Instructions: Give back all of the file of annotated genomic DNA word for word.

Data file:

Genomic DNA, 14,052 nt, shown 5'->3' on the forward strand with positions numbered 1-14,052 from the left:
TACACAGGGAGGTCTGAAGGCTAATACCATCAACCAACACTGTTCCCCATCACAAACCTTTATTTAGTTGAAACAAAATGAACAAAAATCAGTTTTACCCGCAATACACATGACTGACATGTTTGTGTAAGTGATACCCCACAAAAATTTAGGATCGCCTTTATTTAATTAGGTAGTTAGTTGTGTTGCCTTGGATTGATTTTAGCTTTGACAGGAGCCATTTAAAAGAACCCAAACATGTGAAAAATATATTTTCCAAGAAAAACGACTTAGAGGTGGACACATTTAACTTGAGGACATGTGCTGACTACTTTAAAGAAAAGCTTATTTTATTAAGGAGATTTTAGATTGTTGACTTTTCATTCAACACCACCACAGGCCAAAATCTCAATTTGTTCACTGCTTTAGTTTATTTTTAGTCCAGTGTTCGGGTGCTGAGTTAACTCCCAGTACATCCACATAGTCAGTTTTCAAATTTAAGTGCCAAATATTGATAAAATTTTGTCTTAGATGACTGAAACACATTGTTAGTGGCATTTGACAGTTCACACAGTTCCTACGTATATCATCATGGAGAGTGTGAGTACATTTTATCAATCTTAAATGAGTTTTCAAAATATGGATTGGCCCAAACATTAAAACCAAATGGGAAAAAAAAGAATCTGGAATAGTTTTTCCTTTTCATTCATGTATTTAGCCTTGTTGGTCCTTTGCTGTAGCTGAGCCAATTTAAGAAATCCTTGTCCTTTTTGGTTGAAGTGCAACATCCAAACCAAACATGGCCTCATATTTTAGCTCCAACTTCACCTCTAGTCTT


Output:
Genomic DNA, 14,052 nt, shown 5'->3' on the forward strand with positions numbered 1-14,052 from the left:
TACACAGGGAGGTCTGAAGGCTAATACCATCAACCAACACTGTTCCCCATCACAAACCTTTATTTAGTTGAAACAAAATGAACAAAAATCAGTTTTACCCGCAATACACATGACTGACATGTTTGTGTAAGTGATACCCCACAAAAATTTAGGATCGCCTTTATTTAATTAGGTAGTTAGTTGTGTTGCCTTGGATTGATTTTAGCTTTGACAGGAGCCATTTAAAAGAACCCAAACATGTGAAAAATATATTTTCCAAGAAAAACGACTTAGAGGTGGACACATTTAACTTGAGGACATGTGCTGACTACTTTAAAGAAAAGCTTATTTTATTAAGGAGATTTTAGATTGTTGACTTTTCATTCAACACCACCACAGGCCAAAATCTCAATTTGTTCACTGCTTTAGTTTATTTTTAGTCCAGTGTTCGGGTGCTGAGTTAACTCCCAGTACATCCACATAGTCAGTTTTCAAATTTAAGTGCCAAATATTGATAAAATTTTGTCTTAGATGACTGAAACACATTGTTAGTGGCATTTGACAGTTCACACAGTTCCTACGTATATCATCATGGAGAGTGTGAGTACATTTTATCAATCTTAAATGAGTTTTCAAAATATGGATTGGCCCAAACATTAAAACCAAATGGGAAAAAAAAGAATCTGGAATAGTTTTTCCTTTTCATTCATGTATTTAGCCTTGTTGGTCCTTTGCTGTAGCTGAGCCAATTTAAGAAATCCTTGTCCTTTTTGGTTGAAGTGCAACATCCAAACCAAACATGGCCTCATATTTTAGCTCCAACTTCACCTCTAGTCTT